During First Trip to US, Filipino Cardinal to be Honored by Fordham During Private Events

Luis Antonio G. Cardinal Tagle from the Philippines. (Twitter)

Luis Antonio G. Cardinal Tagle from the Philippines. (Twitter)

Rev. Joseph M. McShane, S.J., president of Fordham, will confer a Doctorate of Humane Letters, honoris causa, upon Luis Antonio G. Cardinal Tagle,  Archbishop of Manila, Philippines, on Friday during a private ceremony at Rose Hill, the university has said.

Cardinal Tagle — a member of the Vatican’s Pontifical Council on the Pastoral Care for Migrants and Itinerant People — is expected to speak about the plight of immigrants and refugees during the ceremony. Then on Saturday, he will be the main celebrant and homilist during a private Mass in the University Church. On Sunday, Cardinal Tagle will concelebrate a 10:15 a.m. Mass at St. Patrick’s Cathedral with Cardinal Timothy Dolan of New York.

School officials did not return a request for comment about why the Cardinal’s events on campus will be closed off to students who may be interested in attending.

This will be Cardinal Tagle’s first official visit to the United States and the first time an American university will award him an honorary degree, Fordham officials said in a statement.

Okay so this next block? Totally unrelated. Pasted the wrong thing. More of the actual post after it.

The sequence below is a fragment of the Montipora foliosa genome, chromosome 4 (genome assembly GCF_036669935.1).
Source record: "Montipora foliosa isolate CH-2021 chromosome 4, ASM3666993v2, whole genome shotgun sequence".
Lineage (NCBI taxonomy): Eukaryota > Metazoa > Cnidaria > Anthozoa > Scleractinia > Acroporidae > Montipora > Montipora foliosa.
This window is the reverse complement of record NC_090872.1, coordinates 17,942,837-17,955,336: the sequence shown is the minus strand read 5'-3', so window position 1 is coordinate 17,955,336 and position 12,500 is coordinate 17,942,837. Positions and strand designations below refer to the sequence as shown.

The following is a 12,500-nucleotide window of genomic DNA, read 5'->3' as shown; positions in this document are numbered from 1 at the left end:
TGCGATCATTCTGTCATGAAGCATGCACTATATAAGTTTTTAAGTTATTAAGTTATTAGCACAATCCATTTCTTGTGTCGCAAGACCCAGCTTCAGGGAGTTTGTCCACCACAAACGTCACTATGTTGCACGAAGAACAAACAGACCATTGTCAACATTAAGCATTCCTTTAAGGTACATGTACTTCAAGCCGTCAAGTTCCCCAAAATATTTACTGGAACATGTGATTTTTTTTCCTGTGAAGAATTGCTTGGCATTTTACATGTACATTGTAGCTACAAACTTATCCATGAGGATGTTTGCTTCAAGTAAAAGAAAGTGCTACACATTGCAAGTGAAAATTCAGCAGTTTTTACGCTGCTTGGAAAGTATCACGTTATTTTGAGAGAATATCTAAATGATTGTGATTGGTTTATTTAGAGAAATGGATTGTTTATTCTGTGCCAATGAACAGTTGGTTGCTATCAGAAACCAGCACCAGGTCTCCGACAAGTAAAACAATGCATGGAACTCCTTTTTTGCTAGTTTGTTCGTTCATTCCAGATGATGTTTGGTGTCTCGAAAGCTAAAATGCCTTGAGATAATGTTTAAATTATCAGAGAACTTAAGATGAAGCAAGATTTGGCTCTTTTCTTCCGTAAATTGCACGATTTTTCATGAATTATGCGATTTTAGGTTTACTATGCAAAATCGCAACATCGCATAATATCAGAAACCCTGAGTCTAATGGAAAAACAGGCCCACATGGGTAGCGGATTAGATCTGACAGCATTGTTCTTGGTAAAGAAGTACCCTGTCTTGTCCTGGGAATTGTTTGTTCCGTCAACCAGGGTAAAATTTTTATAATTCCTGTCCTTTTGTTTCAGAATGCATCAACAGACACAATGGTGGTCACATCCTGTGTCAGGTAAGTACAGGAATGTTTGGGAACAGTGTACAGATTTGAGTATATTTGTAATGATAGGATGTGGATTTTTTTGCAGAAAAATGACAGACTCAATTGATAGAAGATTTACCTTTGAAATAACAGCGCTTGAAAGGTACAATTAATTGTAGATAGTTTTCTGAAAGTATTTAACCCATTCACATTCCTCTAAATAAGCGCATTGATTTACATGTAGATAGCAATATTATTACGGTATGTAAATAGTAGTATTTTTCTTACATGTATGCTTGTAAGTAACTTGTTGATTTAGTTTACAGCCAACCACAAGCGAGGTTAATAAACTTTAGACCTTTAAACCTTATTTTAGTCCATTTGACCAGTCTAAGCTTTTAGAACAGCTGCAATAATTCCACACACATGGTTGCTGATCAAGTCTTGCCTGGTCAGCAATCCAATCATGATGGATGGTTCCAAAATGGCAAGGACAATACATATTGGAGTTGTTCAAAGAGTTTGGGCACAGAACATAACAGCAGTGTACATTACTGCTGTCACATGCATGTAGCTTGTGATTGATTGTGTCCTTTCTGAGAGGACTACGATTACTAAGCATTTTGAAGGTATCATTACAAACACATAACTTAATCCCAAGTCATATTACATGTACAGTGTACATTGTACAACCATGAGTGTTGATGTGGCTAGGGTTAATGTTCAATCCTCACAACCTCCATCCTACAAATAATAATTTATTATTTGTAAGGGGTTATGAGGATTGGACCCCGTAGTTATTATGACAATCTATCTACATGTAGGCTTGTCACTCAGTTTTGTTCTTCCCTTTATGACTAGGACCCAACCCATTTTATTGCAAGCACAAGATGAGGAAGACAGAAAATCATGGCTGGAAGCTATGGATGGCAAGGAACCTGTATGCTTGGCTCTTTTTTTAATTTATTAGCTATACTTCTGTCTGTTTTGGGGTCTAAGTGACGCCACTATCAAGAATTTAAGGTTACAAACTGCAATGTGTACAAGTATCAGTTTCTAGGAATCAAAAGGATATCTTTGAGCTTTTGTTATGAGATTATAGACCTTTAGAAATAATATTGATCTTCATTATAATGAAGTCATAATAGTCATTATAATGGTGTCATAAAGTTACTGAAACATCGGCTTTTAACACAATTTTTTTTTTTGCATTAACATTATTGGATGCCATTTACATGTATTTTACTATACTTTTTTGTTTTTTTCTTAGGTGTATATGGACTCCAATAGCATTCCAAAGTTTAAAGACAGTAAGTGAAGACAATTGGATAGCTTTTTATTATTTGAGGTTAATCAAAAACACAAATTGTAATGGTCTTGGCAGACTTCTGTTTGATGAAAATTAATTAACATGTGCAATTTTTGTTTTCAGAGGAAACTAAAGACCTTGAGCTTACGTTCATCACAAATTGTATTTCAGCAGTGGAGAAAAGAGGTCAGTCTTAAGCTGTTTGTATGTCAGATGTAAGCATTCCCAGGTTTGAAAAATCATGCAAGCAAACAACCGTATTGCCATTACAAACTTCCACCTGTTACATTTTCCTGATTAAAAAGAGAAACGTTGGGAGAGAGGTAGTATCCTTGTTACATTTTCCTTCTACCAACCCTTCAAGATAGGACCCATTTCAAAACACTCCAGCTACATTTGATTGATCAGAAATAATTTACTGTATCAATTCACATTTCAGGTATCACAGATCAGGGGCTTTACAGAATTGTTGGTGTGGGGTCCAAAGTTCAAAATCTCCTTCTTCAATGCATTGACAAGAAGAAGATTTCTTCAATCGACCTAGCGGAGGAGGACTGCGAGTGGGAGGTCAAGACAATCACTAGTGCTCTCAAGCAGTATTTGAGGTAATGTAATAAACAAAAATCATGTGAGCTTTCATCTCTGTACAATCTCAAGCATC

“Fordham’s ties to the people of the Philippines are deep and longstanding,” McShane said in the statement. “Likewise, the Society of Jesus has a distinguished history in the Philippines. Therefore, it is with delight compounded that we celebrate today our ties to, and history with, the people of the Philippines. When Cardinal Tagle accepts his honorary degree, he may be assured that the honor is ours.”

Cardinal Tagle, 56, was appointed to the College of Cardinals by Pope Benedict XVI in October of 2012 — succeeding Archbishop Emertitus, Cardinal Gaudencio Rosales — making him the second-youngest cardinal in the world.

When Pope Benedict XVI stepped down from his post last year, Cardinal Tagle was seen as a contender to replace him because, “With a Chinese mother and roots in the Philippines, he would be a pope from the developing world,” according to the New York Times. “His charisma has been compared with John Paul II, and he is described as humble.”

Then again, he was seen as an unlikely replacement because, “He is one of the youngest cardinals and has no Vatican experience,” the Times said. “Conservatives may consider his scholarly work too liberal.”

When Typhoon Haiyan struck the Cardinal’s home of the Philippines in November, killing as many as 10,000 people, McShane wrote to Fordham students, urging them to donate money to the area — instead of praying.

“Right now, what the people of the Philippines need more than anything else are relief funds: no other needs is as urgent, nor is any other kind of relief as effective,” McShane said at the time. It’s not clear whether the university itself ever donated relief funds.

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